...Continued from page 1

He was, as is said in France, a combative militant. When Soviet tanks rolled into Prague he happened to be visiting the Kremlin and was happy to tell French TV-news what a good thing it was - right from the Red Star's headquarters.

As a Red-Commie, Georges Marchais came second to none; and was often accused of taking 'orders from Moscow' which he cheerfully admitted.

There was a bit of murkiness about exactly what he did during WWII in Germany, but he always maintained he was a forced laborer at the Messerschmidt aircraft factory.

François Mitterrand also spent some murky time in Germany during the war. What he did there and the circumstances of his wartime return to France are still unclear, as far as I know.

Georges Marchais also had the misfortune to see the party's share of the national French vote fall from a high point of about 25 percent to the 10 percent it can sometimes poll today.

Nevertheless, he never tired of making TV appearances; once insisting that he was not personally responsible for the lousy weather.

He stepped down as party secretary in January 1994 and the post was taken over by Robert Hue - who looks like a Protestant minister and who plays electric guitars - who is therefore a post-Wall Communist who sounds like a sensible man even if he is a lefty.

Georges Marchais was born in the same year as the founding of the Communist Party - in 1920.

Sports News: Mercedes Stops 'A'-Klasse Sales

In a full-page ad in Friday's Le Parisien, the automobile manufacturer Mercedes-Benz announced that it is suspending sales of its new car - for the 12 weeks necessary to equip all cars with its latest version of ESP - some sort of 'dynamic' regulator of a car's road-handling.

The beginning of the ad stated that the new 'A'-Klasse car had passed German TüV tests with flying colors - without ESP - and that this had been confirmed by 'numerous specialists.' Then the ad stated that, in some tests done without ESP and at higher speeds - the car did find itself 'en situation critique.'

An alert reader sent a clipping from a US paper about this problem; as it concerned BMW's and their tricky stick-shifts. The columnist wrote that he was very surprised that it was possible to put a A-Klasses - Libe Title BMW into reverse by merely moving the gear-lever and without unlocking something first. He also complained about an Audi's red instrument lights and the fact that it was impossible to put a piano into the back seat of one of their cabrios.

This is 'Auto-Bild's' 'trick' photo; the one taken after the car really fell over with no film in the camera and they had to 'trick' the car over again for the photo.

Personally, I have run cars through the TüV in Germany and I was not impressed with their inspections, which used to be at two-year intervals. The administration of it was impressive however; with it being necessary to make an appointment for the inspection three months in advance.

But the thrill of the week came last night when TV-news showed an East-German 'Trabi' being run over a shalom course like the Merc, and the 'Trabi' came through it with flying colors! No wheels lifted off the pavement and it was going 75 kph, near its top speed.

Next, I expect it to be done with a '52 Beetle, a '38 Ford coupe and finally with a lift-truck, which has no suspension at all. French cars are not allowed in this competition since they have all had ESP since about 1935, although some of them only had one headlight on grounds of cost.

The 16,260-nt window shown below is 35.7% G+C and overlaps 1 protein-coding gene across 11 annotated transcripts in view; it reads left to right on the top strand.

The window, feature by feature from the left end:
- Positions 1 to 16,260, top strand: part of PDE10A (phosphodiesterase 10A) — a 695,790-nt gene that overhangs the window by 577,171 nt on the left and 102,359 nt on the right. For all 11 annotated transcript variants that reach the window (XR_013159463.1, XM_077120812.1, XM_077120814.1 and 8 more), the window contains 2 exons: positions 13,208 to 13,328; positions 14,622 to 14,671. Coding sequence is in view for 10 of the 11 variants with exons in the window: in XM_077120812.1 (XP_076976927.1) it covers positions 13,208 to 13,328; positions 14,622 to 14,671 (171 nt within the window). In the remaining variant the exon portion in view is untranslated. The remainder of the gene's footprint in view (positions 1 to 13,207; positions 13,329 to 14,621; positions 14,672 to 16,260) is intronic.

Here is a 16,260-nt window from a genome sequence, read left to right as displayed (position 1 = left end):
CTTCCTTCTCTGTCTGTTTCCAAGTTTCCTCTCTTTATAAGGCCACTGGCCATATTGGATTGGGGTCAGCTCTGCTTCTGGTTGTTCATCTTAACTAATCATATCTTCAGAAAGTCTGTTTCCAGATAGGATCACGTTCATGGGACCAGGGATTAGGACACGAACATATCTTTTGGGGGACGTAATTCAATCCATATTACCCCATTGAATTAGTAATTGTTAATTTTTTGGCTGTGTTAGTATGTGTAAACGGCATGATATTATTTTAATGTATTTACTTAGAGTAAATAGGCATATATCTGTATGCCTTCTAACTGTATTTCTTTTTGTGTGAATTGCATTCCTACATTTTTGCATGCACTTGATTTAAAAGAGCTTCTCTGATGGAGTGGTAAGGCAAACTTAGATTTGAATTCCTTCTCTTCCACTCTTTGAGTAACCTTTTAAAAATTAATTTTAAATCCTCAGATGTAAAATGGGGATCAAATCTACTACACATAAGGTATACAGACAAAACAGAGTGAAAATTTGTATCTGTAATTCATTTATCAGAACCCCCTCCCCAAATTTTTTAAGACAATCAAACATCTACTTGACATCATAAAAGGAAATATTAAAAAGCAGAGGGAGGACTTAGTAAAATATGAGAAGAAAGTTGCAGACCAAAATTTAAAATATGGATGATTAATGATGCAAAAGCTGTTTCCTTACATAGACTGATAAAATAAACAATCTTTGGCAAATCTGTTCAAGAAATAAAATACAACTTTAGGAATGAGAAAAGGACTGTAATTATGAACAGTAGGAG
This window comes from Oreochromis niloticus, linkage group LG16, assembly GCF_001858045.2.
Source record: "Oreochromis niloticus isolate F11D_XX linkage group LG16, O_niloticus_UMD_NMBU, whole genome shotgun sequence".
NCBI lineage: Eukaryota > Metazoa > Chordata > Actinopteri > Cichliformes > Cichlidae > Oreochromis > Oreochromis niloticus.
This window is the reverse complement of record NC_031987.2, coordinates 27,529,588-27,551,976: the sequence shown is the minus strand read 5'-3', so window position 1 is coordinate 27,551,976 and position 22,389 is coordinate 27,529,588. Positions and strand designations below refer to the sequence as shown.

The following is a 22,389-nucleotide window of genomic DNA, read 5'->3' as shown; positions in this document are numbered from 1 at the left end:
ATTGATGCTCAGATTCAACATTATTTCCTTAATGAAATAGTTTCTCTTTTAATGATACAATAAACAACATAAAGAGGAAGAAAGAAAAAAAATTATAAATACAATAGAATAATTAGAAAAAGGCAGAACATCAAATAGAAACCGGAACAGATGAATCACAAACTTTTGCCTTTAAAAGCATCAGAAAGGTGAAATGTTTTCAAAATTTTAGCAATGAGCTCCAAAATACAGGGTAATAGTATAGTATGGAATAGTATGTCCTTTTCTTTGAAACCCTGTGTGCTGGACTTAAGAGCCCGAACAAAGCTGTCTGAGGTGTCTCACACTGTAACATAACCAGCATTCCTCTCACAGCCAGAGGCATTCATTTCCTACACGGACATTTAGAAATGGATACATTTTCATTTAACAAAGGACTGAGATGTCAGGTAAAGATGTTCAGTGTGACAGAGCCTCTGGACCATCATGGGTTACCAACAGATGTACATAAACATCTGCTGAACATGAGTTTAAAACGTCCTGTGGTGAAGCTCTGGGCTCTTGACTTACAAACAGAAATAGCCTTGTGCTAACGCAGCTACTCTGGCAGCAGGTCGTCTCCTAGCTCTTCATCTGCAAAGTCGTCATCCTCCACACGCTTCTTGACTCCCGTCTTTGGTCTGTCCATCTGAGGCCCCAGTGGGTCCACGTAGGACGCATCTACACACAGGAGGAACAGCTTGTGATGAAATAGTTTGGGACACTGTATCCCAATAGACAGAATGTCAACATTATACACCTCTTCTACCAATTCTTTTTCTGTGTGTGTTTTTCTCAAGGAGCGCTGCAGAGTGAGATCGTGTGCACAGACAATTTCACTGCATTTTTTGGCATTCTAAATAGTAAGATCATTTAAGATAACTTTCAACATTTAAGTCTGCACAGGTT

For those of you unfamiliar with the history of cars I would like to point out that Herr Daimler and Herr Benz invented the car more than 100 years ago, and they named one of their inventions after Herr Benz' daughter, who was named Mercedes - in case you were wondering why a German car has a Spanish name.

Early automobiles did not have ESP and the steering wheel was thought to be a great invention when it was finally introduced. Once cars could be easily turned from one direction to another, the idea to add brakes to them was another pioneering invention in the area of ESP.

Ed's Note:

The trial of Maurice Papon continues, with stair sitters many interruptions, mostly because of his frail health. Each Friday there is 'news' that next week will see new expert witnesses in court and that the 'real' trial will finally begin; but this seems to be put off week after week.

For next week, we have been warned to expect the testimony of a 'surprise' witness - a man who worked in the Bordeaux prefecture at the same time as Papon; from 1942 to 1944. Apparently nobody has been aware of this man's existence until quite recently.

Web sites devoted to the History and Trial of Maurice Papon

The Matisson family were the first to launch a civil case against Maurice Papon, in 1981. Jean-Marie Matisson runs the website, and reports from the courtroom. At the website, click on 'Affaire Papon.'

Another website of interest contains daily coverage of the trial by the Bordeaux paper, the Sud Ouest.

Go to page : 1 - 2
In Metropole Paris
Latest Issue
2008 Issues
2007 | 2006 | 2005
2004 | 2003 | 2002
2001 | 2000 | 1999
1998 | 1997 | 1996
In Metropole Paris
About Metropole
About the Café Club
Links | Search Site
The Lodging Page
Paris Museums List
Metropole's 1996 Tours
Metropole's 2003 Tours
Support Metropole
Metropole's Books
Shop with Metropole
Metropole's Wine
metropole paris goodblogweek button
Send email concerning the
contents to: Ric Erickson, Editor.
Metropole Midi © 2014
– unless stated otherwise.
logo, metropole sml midi logo No matter how good it tastes,
there is no such thing
as a free lunch.
Waldo Bini